2. ^ a b Ranjit Gill (1990). Of Political Bondage (PDF). Singapore: Sterling Corporate Services. pp. 78–80. ISBN 981-00-2136-4. Archived (PDF) from the original on 5 September 2022. Retrieved 8 September 2022.
  3. ^ Al-Mukmin, Hatta (2005). "Keranamu UMNO". Abadi Publishing House. p. 104. ISBN 983-2215-00-5.
  4. ^ Gayl D. Ness (May 1972). "May 13: Before and After. by Tunku Abdul Rahman; Malaysia: Death of a Democracy. by John Slimming; The May 13 Tragedy: A Report. by The National Operations Council; The May Thirteenth Incident and Democracy in Malaysia. by Goh Cheng Tiek". The Journal of Asian Studies. 31 (3): 734–736. doi:10.1017/s0021911800137969. JSTOR 2052316.
  5. ^ a b Julian C. H. Lee (2010). Islamization and Activism in Malaysia. Institute of Southeast Asian Studies. p. 41. ISBN 978-981-4279-03-1.
  6. ^ N. John Funston (1980). Malay Politics in Malaysia: A Study of the United Malays National Organisation and Party Islam. Heinemann Educational Books (Asia). p. 208. ISBN 9780686318187.
  7. ^ Means, Gordon P. (1991). Malaysian Politics: The Second Generation, pp. 8, 14, 15, 23–27, Oxford University Press. ISBN 0-19-588988-6.
  8. ^ "Archived copy" (PDF). Archived from the original (PDF) on 3 July 2007. Retrieved 2007-08-14.((cite web)): CS1 maint: archived copy as title (link)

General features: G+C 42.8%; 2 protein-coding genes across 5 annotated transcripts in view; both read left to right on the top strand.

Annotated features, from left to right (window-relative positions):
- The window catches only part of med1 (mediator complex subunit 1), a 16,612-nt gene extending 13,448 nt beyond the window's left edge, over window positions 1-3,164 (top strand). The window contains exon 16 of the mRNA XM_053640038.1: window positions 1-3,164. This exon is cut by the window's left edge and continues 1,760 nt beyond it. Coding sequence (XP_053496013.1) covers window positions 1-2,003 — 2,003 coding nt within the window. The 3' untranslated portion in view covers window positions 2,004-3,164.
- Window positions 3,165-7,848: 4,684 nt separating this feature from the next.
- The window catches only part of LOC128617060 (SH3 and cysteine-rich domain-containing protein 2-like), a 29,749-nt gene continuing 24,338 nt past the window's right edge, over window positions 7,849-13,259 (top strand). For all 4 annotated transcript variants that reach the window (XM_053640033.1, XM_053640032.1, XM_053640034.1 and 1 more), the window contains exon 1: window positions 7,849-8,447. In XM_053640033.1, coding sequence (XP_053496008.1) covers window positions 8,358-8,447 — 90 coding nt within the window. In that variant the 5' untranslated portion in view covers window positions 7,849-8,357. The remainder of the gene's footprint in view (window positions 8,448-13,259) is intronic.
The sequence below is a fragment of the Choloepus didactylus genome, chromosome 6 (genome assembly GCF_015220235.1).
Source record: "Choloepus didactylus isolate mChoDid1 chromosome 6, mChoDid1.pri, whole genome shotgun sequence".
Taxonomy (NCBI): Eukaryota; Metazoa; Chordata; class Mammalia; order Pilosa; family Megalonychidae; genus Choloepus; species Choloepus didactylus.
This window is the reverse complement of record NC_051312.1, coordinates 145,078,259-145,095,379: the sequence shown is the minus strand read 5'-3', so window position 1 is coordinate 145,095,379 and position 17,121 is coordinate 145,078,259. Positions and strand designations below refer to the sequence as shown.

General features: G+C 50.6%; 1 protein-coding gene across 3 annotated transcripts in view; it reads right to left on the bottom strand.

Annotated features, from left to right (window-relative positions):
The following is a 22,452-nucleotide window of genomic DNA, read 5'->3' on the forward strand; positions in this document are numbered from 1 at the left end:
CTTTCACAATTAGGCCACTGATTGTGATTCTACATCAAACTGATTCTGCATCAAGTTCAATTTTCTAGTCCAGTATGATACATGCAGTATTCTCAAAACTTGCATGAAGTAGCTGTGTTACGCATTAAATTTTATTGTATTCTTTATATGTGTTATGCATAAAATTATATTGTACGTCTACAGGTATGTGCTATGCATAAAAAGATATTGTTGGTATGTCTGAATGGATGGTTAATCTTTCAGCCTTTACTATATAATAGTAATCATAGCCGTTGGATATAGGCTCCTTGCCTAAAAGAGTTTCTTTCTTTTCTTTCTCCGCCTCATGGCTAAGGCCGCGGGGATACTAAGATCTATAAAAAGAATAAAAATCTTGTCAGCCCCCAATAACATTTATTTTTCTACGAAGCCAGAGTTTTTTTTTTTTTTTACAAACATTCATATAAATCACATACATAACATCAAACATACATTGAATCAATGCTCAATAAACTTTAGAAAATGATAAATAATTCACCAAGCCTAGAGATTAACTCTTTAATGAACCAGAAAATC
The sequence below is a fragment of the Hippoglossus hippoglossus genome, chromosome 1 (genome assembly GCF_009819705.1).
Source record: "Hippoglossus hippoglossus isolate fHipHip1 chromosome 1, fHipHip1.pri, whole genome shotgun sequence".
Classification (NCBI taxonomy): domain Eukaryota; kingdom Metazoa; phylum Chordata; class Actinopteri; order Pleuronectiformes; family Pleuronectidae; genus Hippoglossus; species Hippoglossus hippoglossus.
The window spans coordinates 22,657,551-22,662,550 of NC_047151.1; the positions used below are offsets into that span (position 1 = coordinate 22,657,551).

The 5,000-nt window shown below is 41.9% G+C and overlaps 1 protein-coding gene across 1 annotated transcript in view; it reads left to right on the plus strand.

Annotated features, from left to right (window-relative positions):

9. ^ a b c d e Barr, M. Michael. The Charade of Metritocracy. Far Eastern Economic Review. October 2006.
  10. ^ A question of loyalty: the Malays in Singapore. Retrieved 4 August 2007.
  11. ^ Habibie opens fire on Singapore army. Retrieved 4 August 2007.
  12. ^ Richardson, Michael. Indonesia President's Remark Touches a Nerve : Singapore Quickly Denies An Assertion of 'Racism'. International Herald Tribune. 12 February 1999.
  13. ^ Cheong, Danson (5 June 2017). "Guard against rise of anti-Muslim sentiment in Singapore: K. Shanmugam". The Straits Times.
  14. ^ "Man arrested in connection with racial slurs scribbled near Aljunied MRT station". 11 January 2019. Archived from the original on 12 January 2019. Retrieved 4 September 2022.
  15. ^ "'Malay mati': Anti-Malay racial slurs scrawled outside Singapore train station, man arrested". 12 January 2019. Archived from the original on 4 September 2022. Retrieved 4 September 2022.
  16. ^ "Yes, I am an "Apu Neh-Neh"". 2 July 2017. Archived from the original on 17 September 2022. Retrieved 17 September 2022.
  17. ^ a b Page 42. Jory, Patrick. From "Patani Melayu" to Thai Muslims. ISIM Review. Autumn 2006
  18. ^ "Reading from the same script". Bangkok Post. 2 October 2016. Retrieved 6 September 2022.
  19. ^ a b Page 43. Jory, Patrick. From "Patani Melayu" to Thai Muslims. ISIM Review. Autumn 2006
  20. ^ "South arrests need justifying". Bangkok Post. 3 August 2007.
  21. ^ Thai Premier Blamed For Muslim Massacre Archived 26 September 2007 at the Wayback Machine
  22. ^ James Cogan (2 November 2004). "Outrage over murder of Thai Muslim demonstrators - World Socialist Web Site". Retrieved 17 June 2015.
  23. ^ "Asian Human Rights Commission". Retrieved 17 June 2015.